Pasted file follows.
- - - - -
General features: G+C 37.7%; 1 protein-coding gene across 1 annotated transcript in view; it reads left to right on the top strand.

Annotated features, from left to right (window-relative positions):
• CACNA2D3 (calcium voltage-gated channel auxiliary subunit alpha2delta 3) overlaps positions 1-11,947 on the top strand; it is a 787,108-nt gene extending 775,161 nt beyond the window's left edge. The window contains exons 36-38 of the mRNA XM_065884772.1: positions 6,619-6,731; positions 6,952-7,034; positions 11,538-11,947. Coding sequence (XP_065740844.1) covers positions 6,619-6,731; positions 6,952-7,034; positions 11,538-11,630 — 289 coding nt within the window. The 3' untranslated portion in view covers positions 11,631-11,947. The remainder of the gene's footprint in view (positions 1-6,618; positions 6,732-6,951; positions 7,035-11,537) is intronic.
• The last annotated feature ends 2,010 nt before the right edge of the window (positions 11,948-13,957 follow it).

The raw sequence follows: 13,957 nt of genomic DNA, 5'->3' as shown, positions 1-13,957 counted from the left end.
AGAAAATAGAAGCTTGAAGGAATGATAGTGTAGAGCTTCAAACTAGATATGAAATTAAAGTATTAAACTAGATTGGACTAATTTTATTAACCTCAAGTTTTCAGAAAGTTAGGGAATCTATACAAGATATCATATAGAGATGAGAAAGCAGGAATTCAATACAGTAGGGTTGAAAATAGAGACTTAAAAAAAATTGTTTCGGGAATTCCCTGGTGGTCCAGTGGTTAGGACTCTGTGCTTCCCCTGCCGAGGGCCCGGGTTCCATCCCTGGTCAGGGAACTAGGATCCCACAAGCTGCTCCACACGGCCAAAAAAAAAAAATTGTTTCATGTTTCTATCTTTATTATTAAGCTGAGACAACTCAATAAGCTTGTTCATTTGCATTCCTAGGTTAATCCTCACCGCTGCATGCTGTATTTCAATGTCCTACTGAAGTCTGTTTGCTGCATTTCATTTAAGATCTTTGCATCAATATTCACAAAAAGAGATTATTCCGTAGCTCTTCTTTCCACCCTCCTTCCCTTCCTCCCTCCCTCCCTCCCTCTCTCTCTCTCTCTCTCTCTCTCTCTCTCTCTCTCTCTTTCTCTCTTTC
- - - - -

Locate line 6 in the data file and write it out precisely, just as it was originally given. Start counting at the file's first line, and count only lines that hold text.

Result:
AGAAAATAGAAGCTTGAAGGAATGATAGTGTAGAGCTTCAAACTAGATATGAAATTAAAGTATTAAACTAGATTGGACTAATTTTATTAACCTCAAGTTTTCAGAAAGTTAGGGAATCTATACAAGATATCATATAGAGATGAGAAAGCAGGAATTCAATACAGTAGGGTTGAAAATAGAGACTTAAAAAAAATTGTTTCGGGAATTCCCTGGTGGTCCAGTGGTTAGGACTCTGTGCTTCCCCTGCCGAGGGCCCGGGTTCCATCCCTGGTCAGGGAACTAGGATCCCACAAGCTGCTCCACACGGCCAAAAAAAAAAAATTGTTTCATGTTTCTATCTTTATTATTAAGCTGAGACAACTCAATAAGCTTGTTCATTTGCATTCCTAGGTTAATCCTCACCGCTGCATGCTGTATTTCAATGTCCTACTGAAGTCTGTTTGCTGCATTTCATTTAAGATCTTTGCATCAATATTCACAAAAAGAGATTATTCCGTAGCTCTTCTTTCCACCCTCCTTCCCTTCCTCCCTCCCTCCCTCCCTCTCTCTCTCTCTCTCTCTCTCTCTCTCTCTCTCTCTCTTTCTCTCTTTC